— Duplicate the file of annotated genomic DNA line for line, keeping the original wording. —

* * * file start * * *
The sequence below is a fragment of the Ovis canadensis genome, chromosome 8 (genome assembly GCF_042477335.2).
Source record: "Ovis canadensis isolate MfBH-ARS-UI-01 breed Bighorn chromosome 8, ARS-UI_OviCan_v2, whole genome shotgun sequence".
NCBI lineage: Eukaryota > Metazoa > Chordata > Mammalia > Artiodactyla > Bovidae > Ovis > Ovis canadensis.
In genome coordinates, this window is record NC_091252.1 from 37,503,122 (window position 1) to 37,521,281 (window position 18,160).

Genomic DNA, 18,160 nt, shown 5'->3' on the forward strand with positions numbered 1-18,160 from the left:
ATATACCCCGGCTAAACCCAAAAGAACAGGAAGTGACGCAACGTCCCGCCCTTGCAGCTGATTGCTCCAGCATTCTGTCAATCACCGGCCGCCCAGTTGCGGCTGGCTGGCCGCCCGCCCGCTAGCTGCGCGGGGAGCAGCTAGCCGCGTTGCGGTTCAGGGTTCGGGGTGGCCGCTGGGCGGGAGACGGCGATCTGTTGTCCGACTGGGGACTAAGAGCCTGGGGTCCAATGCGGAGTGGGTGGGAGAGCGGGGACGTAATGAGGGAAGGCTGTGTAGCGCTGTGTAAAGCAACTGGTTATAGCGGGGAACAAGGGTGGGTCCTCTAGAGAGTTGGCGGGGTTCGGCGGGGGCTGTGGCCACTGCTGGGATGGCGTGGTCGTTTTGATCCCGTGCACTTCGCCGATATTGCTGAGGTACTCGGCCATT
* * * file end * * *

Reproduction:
The sequence below is a fragment of the Ovis canadensis genome, chromosome 8 (genome assembly GCF_042477335.2).
Source record: "Ovis canadensis isolate MfBH-ARS-UI-01 breed Bighorn chromosome 8, ARS-UI_OviCan_v2, whole genome shotgun sequence".
NCBI lineage: Eukaryota > Metazoa > Chordata > Mammalia > Artiodactyla > Bovidae > Ovis > Ovis canadensis.
In genome coordinates, this window is record NC_091252.1 from 37,503,122 (window position 1) to 37,521,281 (window position 18,160).

Genomic DNA, 18,160 nt, shown 5'->3' on the forward strand with positions numbered 1-18,160 from the left:
ATATACCCCGGCTAAACCCAAAAGAACAGGAAGTGACGCAACGTCCCGCCCTTGCAGCTGATTGCTCCAGCATTCTGTCAATCACCGGCCGCCCAGTTGCGGCTGGCTGGCCGCCCGCCCGCTAGCTGCGCGGGGAGCAGCTAGCCGCGTTGCGGTTCAGGGTTCGGGGTGGCCGCTGGGCGGGAGACGGCGATCTGTTGTCCGACTGGGGACTAAGAGCCTGGGGTCCAATGCGGAGTGGGTGGGAGAGCGGGGACGTAATGAGGGAAGGCTGTGTAGCGCTGTGTAAAGCAACTGGTTATAGCGGGGAACAAGGGTGGGTCCTCTAGAGAGTTGGCGGGGTTCGGCGGGGGCTGTGGCCACTGCTGGGATGGCGTGGTCGTTTTGATCCCGTGCACTTCGCCGATATTGCTGAGGTACTCGGCCATT